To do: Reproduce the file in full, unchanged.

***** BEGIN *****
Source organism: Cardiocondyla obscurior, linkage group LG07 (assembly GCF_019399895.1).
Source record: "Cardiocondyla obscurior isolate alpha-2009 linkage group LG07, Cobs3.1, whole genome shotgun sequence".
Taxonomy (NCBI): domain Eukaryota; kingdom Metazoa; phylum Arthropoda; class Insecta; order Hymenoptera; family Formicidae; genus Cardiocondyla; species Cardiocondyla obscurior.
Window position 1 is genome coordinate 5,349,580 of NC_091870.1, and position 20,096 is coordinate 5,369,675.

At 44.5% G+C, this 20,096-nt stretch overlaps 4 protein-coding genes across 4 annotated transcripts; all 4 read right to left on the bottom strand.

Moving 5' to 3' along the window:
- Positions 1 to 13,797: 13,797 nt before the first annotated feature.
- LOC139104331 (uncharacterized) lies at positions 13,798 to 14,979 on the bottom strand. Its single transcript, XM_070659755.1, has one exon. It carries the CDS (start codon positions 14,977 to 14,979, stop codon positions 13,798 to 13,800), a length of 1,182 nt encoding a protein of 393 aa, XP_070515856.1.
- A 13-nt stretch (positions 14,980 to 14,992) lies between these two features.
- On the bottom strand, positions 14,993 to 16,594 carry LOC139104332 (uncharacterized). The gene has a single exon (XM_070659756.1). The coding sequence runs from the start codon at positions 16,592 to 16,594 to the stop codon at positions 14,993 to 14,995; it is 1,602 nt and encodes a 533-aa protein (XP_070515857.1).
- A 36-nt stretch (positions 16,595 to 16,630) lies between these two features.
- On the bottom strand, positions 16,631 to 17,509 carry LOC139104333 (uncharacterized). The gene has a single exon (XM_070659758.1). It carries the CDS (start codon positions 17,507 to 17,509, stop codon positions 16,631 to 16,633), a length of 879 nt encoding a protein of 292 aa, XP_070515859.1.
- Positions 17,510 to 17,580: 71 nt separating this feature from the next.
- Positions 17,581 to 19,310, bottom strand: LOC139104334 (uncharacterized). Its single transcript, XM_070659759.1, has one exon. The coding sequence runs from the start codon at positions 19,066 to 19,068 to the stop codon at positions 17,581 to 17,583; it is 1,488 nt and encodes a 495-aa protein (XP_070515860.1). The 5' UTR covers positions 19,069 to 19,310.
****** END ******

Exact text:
Source organism: Cardiocondyla obscurior, linkage group LG07 (assembly GCF_019399895.1).
Source record: "Cardiocondyla obscurior isolate alpha-2009 linkage group LG07, Cobs3.1, whole genome shotgun sequence".
Taxonomy (NCBI): domain Eukaryota; kingdom Metazoa; phylum Arthropoda; class Insecta; order Hymenoptera; family Formicidae; genus Cardiocondyla; species Cardiocondyla obscurior.
Window position 1 is genome coordinate 5,349,580 of NC_091870.1, and position 20,096 is coordinate 5,369,675.

At 44.5% G+C, this 20,096-nt stretch overlaps 4 protein-coding genes across 4 annotated transcripts; all 4 read right to left on the bottom strand.

Moving 5' to 3' along the window:
- Positions 1 to 13,797: 13,797 nt before the first annotated feature.
- LOC139104331 (uncharacterized) lies at positions 13,798 to 14,979 on the bottom strand. Its single transcript, XM_070659755.1, has one exon. It carries the CDS (start codon positions 14,977 to 14,979, stop codon positions 13,798 to 13,800), a length of 1,182 nt encoding a protein of 393 aa, XP_070515856.1.
- A 13-nt stretch (positions 14,980 to 14,992) lies between these two features.
- On the bottom strand, positions 14,993 to 16,594 carry LOC139104332 (uncharacterized). The gene has a single exon (XM_070659756.1). The coding sequence runs from the start codon at positions 16,592 to 16,594 to the stop codon at positions 14,993 to 14,995; it is 1,602 nt and encodes a 533-aa protein (XP_070515857.1).
- A 36-nt stretch (positions 16,595 to 16,630) lies between these two features.
- On the bottom strand, positions 16,631 to 17,509 carry LOC139104333 (uncharacterized). The gene has a single exon (XM_070659758.1). It carries the CDS (start codon positions 17,507 to 17,509, stop codon positions 16,631 to 16,633), a length of 879 nt encoding a protein of 292 aa, XP_070515859.1.
- Positions 17,510 to 17,580: 71 nt separating this feature from the next.
- Positions 17,581 to 19,310, bottom strand: LOC139104334 (uncharacterized). Its single transcript, XM_070659759.1, has one exon. The coding sequence runs from the start codon at positions 19,066 to 19,068 to the stop codon at positions 17,581 to 17,583; it is 1,488 nt and encodes a 495-aa protein (XP_070515860.1). The 5' UTR covers positions 19,069 to 19,310.